Nana Addo Dankwa Akufo-Addo stepped into office as the President of Ghana last Saturday and gave an assurance that his government would protect and manage the public purse to engender the necessary social and economic development.
“I shall protect the public purse by insisting on value for money in all public transactions. Public service is just that — service and not an avenue for making money. Money is to be made in the private sector, not the public. Measures will be put in place to ensure this,” he said.
State coffers, he said, were not spoils for the party that won an election but resources for the country’s social and economic development.
Touching on some key areas of his policy thrust and vision for the country, President Akufo-Addo said his government would work to restore integrity in public life, happiness in the nation and also create wealth.
However, he said, achieving some of the policy objectives of his administration would depend on the ability of the educated and skilled population to compete in the global economy.
The President underscored the need for Ghana to expand its horizon and embrace science and technology as critical tools for national development.
“We believe that the business of government is to govern. Ours is to set fair rules. We will provide vision and direction and shine the light down the path of our entrepreneurs and farmers. We are, indeed, counting on a vibrant private sector to drive growth and create jobs,” he said.
He pledged to do all within his power to accomplish the vision for change that culminated in his electoral victory.
He said he was deeply humbled by the extraordinary show of confidence that the Ghanaian people had reposed in him and his party, the New Patriotic Party (NPP), and would work hard to ensure that he did not let Ghanaians down.
“I assure you, my fellow citizens who have entrusted me with this mandate, that I will advance my convictions with civility; I will serve the public interest with courage; I will speak for greater justice, as well as compassion, and I will call for responsibility and I will live it, as well,” he pledged.
Alhaji Dr Mahamudu Bawumia was also sworn in as the Vice-President at a colourful ceremony, presided over by the Speaker of Parliament, Prof. Mike Aaron Oquaye, while the Chief Justice, Mrs Georgina Theodora Wood, administered the various oaths of office.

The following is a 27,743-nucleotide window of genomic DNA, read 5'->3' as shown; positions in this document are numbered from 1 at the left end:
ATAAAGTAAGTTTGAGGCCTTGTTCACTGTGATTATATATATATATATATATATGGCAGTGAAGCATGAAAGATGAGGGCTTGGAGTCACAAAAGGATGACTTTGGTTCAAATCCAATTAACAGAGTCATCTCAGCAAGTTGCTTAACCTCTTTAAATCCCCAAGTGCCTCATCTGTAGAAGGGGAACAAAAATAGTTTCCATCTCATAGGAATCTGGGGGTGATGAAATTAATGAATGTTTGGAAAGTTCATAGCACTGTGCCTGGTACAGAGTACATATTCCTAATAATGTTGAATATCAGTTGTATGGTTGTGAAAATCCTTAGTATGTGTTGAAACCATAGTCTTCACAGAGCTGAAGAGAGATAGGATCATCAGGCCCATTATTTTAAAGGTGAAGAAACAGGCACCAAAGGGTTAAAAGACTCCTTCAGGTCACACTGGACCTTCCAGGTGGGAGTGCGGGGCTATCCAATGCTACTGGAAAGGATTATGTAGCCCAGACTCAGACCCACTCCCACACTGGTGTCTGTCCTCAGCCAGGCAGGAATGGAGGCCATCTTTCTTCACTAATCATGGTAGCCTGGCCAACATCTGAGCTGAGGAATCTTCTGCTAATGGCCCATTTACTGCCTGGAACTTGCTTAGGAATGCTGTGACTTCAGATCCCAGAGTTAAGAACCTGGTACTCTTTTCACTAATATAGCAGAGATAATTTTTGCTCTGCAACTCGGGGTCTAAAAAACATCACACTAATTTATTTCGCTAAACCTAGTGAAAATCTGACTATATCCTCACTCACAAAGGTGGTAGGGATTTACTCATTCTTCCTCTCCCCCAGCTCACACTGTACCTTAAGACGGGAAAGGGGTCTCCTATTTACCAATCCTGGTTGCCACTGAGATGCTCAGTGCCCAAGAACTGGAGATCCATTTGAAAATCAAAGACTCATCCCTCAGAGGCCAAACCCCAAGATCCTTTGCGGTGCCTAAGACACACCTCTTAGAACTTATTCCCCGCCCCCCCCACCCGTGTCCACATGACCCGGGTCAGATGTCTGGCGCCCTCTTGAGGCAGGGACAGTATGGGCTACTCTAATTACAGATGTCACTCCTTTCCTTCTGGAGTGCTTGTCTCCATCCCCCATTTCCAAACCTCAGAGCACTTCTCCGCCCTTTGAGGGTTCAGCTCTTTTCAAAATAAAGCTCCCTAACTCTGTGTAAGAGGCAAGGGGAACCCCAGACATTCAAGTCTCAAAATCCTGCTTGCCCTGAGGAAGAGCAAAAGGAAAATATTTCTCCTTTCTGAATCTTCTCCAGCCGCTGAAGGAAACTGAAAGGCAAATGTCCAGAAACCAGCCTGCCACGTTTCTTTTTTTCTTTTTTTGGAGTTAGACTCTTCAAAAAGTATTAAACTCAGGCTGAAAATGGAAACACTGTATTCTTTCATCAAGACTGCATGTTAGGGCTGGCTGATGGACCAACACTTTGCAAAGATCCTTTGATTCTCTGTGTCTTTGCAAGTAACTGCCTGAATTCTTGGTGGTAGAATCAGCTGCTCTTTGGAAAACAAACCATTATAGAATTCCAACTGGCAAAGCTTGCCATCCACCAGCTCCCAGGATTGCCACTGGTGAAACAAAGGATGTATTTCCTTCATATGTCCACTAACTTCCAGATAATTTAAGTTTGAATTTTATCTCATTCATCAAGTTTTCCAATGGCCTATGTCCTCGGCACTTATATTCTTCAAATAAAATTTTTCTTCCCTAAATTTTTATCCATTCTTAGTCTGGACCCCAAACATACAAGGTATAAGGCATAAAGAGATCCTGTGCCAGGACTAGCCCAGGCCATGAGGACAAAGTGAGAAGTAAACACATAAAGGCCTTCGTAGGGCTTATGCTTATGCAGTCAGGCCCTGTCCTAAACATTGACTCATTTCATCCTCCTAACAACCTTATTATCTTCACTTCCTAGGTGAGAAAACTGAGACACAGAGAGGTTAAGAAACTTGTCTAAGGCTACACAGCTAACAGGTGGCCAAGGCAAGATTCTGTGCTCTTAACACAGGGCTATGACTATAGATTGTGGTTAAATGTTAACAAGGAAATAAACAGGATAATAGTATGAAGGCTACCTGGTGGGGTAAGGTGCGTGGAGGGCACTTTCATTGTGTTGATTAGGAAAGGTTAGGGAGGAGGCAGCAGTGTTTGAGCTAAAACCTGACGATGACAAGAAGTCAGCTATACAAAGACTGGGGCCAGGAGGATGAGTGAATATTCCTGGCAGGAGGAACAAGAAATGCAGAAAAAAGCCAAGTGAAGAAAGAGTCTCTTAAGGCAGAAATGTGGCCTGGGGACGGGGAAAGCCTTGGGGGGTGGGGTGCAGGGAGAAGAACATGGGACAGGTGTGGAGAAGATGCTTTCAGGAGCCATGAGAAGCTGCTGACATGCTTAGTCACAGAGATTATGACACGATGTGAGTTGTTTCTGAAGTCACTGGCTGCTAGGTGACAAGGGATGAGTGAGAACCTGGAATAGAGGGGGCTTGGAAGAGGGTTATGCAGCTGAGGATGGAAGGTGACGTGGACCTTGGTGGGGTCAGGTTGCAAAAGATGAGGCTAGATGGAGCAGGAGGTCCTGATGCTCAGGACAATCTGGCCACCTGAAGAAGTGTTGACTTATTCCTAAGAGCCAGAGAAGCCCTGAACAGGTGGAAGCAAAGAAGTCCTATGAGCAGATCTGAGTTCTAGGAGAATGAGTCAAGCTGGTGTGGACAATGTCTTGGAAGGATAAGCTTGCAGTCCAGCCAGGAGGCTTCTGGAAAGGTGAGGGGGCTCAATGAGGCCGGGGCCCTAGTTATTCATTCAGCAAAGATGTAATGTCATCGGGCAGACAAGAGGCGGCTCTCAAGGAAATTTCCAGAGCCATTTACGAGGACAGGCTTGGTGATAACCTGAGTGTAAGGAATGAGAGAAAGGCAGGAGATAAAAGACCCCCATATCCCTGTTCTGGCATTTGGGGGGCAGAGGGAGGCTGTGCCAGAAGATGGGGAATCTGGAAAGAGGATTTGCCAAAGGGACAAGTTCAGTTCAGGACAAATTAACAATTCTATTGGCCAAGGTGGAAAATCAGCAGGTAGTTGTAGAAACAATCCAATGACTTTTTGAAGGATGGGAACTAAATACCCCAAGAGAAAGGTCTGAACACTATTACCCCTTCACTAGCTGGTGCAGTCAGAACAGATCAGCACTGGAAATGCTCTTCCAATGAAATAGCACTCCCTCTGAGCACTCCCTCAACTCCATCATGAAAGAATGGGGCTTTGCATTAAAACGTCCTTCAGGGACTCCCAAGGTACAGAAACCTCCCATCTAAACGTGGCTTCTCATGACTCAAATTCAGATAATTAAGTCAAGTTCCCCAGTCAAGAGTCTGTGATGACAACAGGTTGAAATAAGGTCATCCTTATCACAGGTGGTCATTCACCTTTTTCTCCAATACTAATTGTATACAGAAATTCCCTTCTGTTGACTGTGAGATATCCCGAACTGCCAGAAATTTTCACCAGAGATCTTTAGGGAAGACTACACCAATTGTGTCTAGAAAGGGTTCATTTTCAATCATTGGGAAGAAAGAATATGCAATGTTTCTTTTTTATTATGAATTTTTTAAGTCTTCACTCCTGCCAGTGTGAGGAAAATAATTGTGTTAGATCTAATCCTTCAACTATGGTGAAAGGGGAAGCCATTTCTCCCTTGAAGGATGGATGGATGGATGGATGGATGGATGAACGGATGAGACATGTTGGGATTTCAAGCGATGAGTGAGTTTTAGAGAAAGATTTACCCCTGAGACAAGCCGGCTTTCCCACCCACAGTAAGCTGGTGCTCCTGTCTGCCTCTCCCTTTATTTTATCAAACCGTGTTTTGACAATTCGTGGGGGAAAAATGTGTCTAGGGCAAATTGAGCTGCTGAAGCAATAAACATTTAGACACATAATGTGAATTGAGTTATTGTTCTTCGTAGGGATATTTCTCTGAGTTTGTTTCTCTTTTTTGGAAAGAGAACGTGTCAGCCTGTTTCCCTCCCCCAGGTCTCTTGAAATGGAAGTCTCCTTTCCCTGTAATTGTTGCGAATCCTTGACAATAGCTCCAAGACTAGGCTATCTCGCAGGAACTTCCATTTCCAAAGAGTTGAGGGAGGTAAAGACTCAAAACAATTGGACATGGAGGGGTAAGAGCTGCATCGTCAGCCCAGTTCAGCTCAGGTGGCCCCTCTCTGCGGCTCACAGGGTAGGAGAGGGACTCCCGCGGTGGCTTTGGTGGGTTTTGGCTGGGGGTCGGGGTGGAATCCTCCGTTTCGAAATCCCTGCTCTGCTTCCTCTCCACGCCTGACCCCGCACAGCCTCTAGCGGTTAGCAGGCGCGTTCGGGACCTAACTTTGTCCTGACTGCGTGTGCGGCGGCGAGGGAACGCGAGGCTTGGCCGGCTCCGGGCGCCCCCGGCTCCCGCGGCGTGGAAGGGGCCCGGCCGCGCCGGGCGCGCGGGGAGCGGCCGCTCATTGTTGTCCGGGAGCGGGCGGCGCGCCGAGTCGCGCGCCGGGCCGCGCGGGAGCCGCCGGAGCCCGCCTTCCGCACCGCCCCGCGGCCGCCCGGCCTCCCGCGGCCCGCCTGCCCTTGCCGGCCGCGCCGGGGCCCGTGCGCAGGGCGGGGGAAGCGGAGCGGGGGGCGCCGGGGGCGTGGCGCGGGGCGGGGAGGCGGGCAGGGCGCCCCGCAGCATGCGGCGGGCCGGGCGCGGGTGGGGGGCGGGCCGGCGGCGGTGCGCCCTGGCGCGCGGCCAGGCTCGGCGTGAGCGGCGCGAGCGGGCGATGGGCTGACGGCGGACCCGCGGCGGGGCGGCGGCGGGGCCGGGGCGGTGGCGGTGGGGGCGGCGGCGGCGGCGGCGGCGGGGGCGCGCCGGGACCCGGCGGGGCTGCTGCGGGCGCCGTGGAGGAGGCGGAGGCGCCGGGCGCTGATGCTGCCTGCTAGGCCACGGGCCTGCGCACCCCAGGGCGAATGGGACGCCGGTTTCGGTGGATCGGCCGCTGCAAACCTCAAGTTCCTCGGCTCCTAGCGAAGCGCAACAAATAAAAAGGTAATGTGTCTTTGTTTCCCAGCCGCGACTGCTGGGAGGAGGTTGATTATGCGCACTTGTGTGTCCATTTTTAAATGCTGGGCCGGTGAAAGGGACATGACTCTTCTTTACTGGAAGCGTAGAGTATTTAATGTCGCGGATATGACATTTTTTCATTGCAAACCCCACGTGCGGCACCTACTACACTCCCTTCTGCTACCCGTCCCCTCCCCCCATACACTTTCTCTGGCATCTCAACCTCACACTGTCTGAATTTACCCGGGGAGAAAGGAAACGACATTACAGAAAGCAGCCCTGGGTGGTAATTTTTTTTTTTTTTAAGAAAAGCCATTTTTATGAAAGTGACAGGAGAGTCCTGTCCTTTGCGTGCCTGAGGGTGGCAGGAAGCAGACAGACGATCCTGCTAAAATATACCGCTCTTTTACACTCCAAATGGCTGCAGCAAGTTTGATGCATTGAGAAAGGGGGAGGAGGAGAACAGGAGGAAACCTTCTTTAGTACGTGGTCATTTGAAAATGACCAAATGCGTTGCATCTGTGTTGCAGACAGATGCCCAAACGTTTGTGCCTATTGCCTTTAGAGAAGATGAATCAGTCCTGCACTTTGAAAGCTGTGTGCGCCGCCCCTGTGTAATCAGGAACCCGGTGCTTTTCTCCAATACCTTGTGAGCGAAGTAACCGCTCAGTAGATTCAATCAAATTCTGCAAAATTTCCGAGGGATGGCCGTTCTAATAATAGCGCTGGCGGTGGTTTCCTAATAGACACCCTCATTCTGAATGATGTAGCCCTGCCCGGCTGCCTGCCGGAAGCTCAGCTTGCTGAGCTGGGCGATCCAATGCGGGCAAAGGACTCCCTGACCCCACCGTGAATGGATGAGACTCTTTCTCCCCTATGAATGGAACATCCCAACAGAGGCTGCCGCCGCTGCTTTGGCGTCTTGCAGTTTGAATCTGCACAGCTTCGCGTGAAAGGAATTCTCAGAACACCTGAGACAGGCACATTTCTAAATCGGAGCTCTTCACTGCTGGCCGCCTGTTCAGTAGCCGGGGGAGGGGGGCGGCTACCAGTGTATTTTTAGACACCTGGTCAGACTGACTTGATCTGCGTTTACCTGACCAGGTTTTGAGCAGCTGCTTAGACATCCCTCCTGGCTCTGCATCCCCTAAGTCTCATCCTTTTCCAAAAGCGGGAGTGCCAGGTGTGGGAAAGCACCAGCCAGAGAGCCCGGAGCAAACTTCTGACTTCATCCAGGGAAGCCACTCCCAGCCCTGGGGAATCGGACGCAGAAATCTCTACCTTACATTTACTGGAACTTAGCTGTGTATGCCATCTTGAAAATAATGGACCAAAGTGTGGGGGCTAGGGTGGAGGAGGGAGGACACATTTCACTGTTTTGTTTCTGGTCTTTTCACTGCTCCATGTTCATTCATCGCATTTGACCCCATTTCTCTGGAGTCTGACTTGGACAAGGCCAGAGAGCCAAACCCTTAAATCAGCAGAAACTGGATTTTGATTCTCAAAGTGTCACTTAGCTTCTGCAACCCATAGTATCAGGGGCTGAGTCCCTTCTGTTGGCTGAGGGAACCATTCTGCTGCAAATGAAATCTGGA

“I am deeply humbled by the exceptional mandate and extraordinary show of confidence that the Ghanaian people have conferred on my party, the New Patriotic Party, and on my modest person. I am determined to do all in my power to accomplish the tasks of the mandate and justify their confidence. I will not let you, the people of Ghana, down,” President Akufo-Addo told the ecstatic crowd at the Black Star Square.
No excuse for being poor
Exuding confidence and patriotism, President Akufo-Addo said: “Sixty years after attaining nationhood, we no longer have any excuses for being poor. I stand here today, humbled beyond measure for the opportunity to lead this country at this time and take us to a higher level in our development.”
Towards that end, he said, the success or failure of corporate Ghana ought to be judged by the quality of the Ghanaian individual, by his knowledge, his skills, his behaviour as a member of society, the standard of living he was able to enjoy and by the degree of harmony and brotherliness in community life as a nation.
In his quest to turn the economic fortunes of the country around, he said his government would work at stimulating “the creative juices of innovators, adding that “we will bring back to life the adventurer in you. It is time to imagine and to dream again; time to try that business idea again. We will reduce taxes to recover the momentum of our economy. The doors of Ghana are open again. The shutters are up again. Ghana is open for business again”.
His vision, he said, would be to rekindle the spirit that made Ghana the leading light on the African continent and make conditions in the country deserving of that accolade.
Throwing light on the foreign policy direction of his government, he said: “We will work with our neighbours and friends on the continent to enhance peace, democracy and political stability in our part of the world. We will re-assert vigorously the Pan-African vocation to which our nation has been dedicated. Integration of our region and of our continent will be a strategic objective of Ghanaian policy.”
President Akufo-Addo admitted, though, that it would not be easy and that he and his team had no illusions whatsoever about the enormity of the task that the country faced, but remained optimistic.
“I know that Ghanaians at home and abroad will rise to the occasion; they always do,” he said.
It won’t be easy but…
Restoring hope, progress and prosperity, he said, would require sacrifice but it could be done.
“Others have done it. So can we. Our best days still lie ahead. Though our challenges are fearsome, so are our strengths. Ghanaians have ever been a restless, questing, hopeful people. And we must bring to our task today the vision and will of those who came before us,” he urged.
He listed a number of progenitors in the Danquah-Busia-Dombo tradition who had displayed astute patriotism and set the pace for the present generation to follow, saying they had shown that fidelity to principles, courage, patience, resilience and collective action did yield results.
“They fought with intelligence, guts, steely determination and patriotism to liberate our land and reclaim our worth as human beings. Their love for country continues to inspire generations of us to commit our lives to the search for an enduring democratic legacy for Ghana. It is not for nothing that when our forebears established the Ghanaian nation, they chose ‘Freedom and Justice’ as our motto. Our generation has to give meaning to this motto,” he charged.